• There are documented cases of Chaos warlords deploying their elite Terminators to take a building, then running out of patience well before the Terminators have gotten anywhere and calling in an orbital strike.
    • Dark Eldar try to avert this as hard as possible, since raids in real-space are difficult enough without backstabbing and their civilization is entirely dependent on the success of those raids. SOP is to keep the backstabbing on hold until they get back home. It helps that Dark Eldar raids are relatively small scale, meaning their success won't affect the status quo of the setting.
  • Magic: The Gathering: Imagine you're an ancient, powerful dragon, with thousands of years of life experience under your belt and the ability to traverse the multiverse at will. You're leagues less powerful than you once were, but still leagues more powerful than basically anyone else in the multiverse. In a bid to reclaim your old power, you've taken an isolated plane and shaped it into a society of mindlessly devoted followers, who worship you as a god and faithfully obey your every whim. Their entire culture is devoted to spending their entire lives honing their minds and bodies to perfection, so that they can continue to serve you even after death, essentially giving you an endless supply of both living and undead servants. What do you do next? If you didn't answer "Destroy this civilisation for no good reason, gleefully expose yourself as a fraud to all your followers, destroy your own undead minion factory, and let the actual heroes go with nothing worse than a bruised ego", then congratulations, you're smarter than Nicol Bolas.

    Theatre 
  • The Wicked Witch of the West passes off the Villain Ball in Wicked to The Wizard. Of course he's always been a Nazi! And Dorothy was his unwitting dupe! At least until HE gets to narrate and pass the Ball...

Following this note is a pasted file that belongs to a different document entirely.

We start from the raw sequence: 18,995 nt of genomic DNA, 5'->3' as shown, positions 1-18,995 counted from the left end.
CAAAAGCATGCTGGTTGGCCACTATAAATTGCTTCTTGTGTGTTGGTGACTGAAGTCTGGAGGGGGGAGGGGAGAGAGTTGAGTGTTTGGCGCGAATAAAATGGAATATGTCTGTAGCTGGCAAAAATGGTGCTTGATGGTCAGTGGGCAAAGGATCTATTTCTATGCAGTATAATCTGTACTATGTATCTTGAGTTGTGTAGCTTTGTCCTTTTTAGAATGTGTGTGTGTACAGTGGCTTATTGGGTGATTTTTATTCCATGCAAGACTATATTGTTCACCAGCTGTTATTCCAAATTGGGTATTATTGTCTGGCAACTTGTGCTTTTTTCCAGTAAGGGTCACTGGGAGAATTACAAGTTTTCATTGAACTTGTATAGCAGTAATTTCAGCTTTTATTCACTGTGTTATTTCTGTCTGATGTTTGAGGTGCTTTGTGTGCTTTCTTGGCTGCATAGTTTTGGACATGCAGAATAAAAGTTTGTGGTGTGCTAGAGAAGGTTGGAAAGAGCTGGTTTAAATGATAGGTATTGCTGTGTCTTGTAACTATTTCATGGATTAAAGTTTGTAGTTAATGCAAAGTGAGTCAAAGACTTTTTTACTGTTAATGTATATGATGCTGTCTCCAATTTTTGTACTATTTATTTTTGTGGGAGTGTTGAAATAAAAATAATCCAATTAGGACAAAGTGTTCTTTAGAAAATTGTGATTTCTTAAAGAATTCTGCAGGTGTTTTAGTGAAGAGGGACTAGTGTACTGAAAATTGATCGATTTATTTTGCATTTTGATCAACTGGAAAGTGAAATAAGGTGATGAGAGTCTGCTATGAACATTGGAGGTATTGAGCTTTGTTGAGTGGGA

• In Medieval Times, The Herald of the North picks this up near the climax of the show, when he issues an ultimatum to the King of Spain - either he kidnaps the King's princess, or he engages in a Duel to the Death against a knight of the King's choosing - after the offering from his own Lord Ulrich is rejected. The King of Spain chooses the latter option, which leads to the Herald losing the fight and being thrown in prison for the rest of his life, unable to inform Ulrich that the proposal had been rejected. Had the Herald not bothered with the ultimatum and merely returned to Ulrich with the news, the latter would have been able to retaliate against the King of Spain on a much larger scale.

    Toys 
  • It is BIONICLE's Grand Finale, and the Big Bad Makuta Teridax is standing right above Mata Nui, in the Humongous Mecha body that he stole from him. Mata Nui's weaker robot body is falling apart, malfunctioning, and barely has any power left. Makuta's body is, on the other hand, fully powered and quite capable of finishing off the only being who could ever hope to stand in his way. Even if he just stood there, Mata Nui would have fallen apart eventually. Instead, he of course has to make a show, so he uses his gravity power to fold the planet into itself, just to make sure Mata Nui would witness the end of his allies. Seemingly having forgotten about those two moons orbiting at head-level, and that using this power requires him to lift up his arms, giving Mata Nui the opening he needed to attack and force him to use said gravity powers on the moons themselves, which cause them to smash into the planet (thereby repairing the planet as was Mata Nui's duty) and allows Mata Nui in Teridax's moment of shock and hesitation to smash his foe's head into some of the falling moon debris, killing him.